I’ve previously written about how Sony knows it won’t lose Call of Duty to PlayStation, but the fact that Call of Duty is moving to a rival platform reduces their bargaining power on several counts. Things like Sony’s cross-play tax that it charges publishers who dare to connect PlayStation gamers with Xbox gamers. Sony’s anti-Xbox Game Pass clauses that force developers wanting to publish on PlayStation to reject Xbox Game Pass deals, etc. How do these things create competition and benefit consumers?
It is with these things in mind that the position of regulators remains baffling. Cardoso may not be directly involved in the merger, but the fact that he’s been within that “community” for 17 years (his words) likely gives him some leverage over individuals who may not understand the situation as well as we do. heap.
The gaming industry is not like other industries. We’ve seen a $5 indie game called Vampire Survivors pop up out of nowhere on a $1500 budget and dominate headlines and social media without an ounce of marketing, sharing a stage with games worth hundreds of millions of dollars. This just wouldn’t happen in other creative industries, and it often feels like regulators don’t fully understand how competitive, vibrant and healthy competition is in the gaming industry as compared to others.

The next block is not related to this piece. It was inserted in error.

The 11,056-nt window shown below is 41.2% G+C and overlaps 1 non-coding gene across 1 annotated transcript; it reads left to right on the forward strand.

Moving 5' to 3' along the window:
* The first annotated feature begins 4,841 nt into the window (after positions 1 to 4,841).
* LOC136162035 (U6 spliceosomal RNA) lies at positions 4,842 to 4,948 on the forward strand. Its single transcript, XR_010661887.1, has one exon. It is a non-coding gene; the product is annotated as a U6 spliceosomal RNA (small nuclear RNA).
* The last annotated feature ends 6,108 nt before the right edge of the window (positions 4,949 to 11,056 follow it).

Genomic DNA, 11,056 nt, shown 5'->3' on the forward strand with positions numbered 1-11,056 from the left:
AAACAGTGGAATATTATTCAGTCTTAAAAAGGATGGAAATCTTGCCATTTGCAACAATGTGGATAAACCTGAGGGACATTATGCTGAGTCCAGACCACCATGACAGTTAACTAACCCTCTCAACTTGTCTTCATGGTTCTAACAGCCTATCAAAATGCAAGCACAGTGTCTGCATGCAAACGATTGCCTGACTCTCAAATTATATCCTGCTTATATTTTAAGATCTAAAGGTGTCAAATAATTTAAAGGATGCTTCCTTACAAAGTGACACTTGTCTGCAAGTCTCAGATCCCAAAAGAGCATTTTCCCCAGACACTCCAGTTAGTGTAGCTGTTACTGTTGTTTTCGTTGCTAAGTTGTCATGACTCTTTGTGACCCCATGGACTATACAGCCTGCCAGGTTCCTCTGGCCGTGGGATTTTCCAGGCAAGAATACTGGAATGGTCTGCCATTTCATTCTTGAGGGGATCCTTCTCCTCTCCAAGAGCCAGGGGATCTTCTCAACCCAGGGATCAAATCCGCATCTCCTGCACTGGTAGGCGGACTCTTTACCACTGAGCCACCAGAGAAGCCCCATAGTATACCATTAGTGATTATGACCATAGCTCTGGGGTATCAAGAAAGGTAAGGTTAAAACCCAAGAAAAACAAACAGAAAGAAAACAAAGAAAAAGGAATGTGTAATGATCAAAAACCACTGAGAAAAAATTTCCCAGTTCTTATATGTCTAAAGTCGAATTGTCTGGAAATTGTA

It is through this cloud of ignorance that it is worth asking the question: could a few savvy “gamers” within the EU influence the regulatory hearings to achieve their own desired outcomes? Keeping Call of Duty on “my PlayStation” indeed.
Is Microsoft getting a fair hearing?
No one is seriously suggesting that this deal should not be scrutinized, especially in Europe. Activision-Blizzard employs literally thousands of people, a large percentage of them in Europe. Microsoft is notorious for its small customer support footprint. Honestly, I’m concerned about things like, what might happen to the quality of Warcraft support over time? Will Activision-Blizzard employees find it easier to join a union? Will I ever get a new Starcraft *cough*? And so on. But as for competition? The idea that Call of Duty owner Microsoft will somehow cut back or foreclose on PlayStation is a joke at best and Sony talking point at worst.
Regulators are supposed to promote and develop competition, not suppress it. Microsoft is a big company, but its presence in gaming – especially in Europe – puts it quite behind its competitors. The idea that Nintendo isn’t competing in the same space, according to the UK’s CMA, is also a joke. The audience overlap is obvious to anyone with a brain, and Nintendo is able to maintain a dominant position without a single call of duty bullet or boot.
But I digress. The fact is, by revealing his personal feelings on Twitter, Cardoso is very gently reminding us that regulators are people too, and hey, that’s okay. What is not okay is misusing a government position to influence favorable outcomes you personally, when the role is to protect consumers – not businesses, and not shareholders. And hey, if nothing else, it looks mighty bad.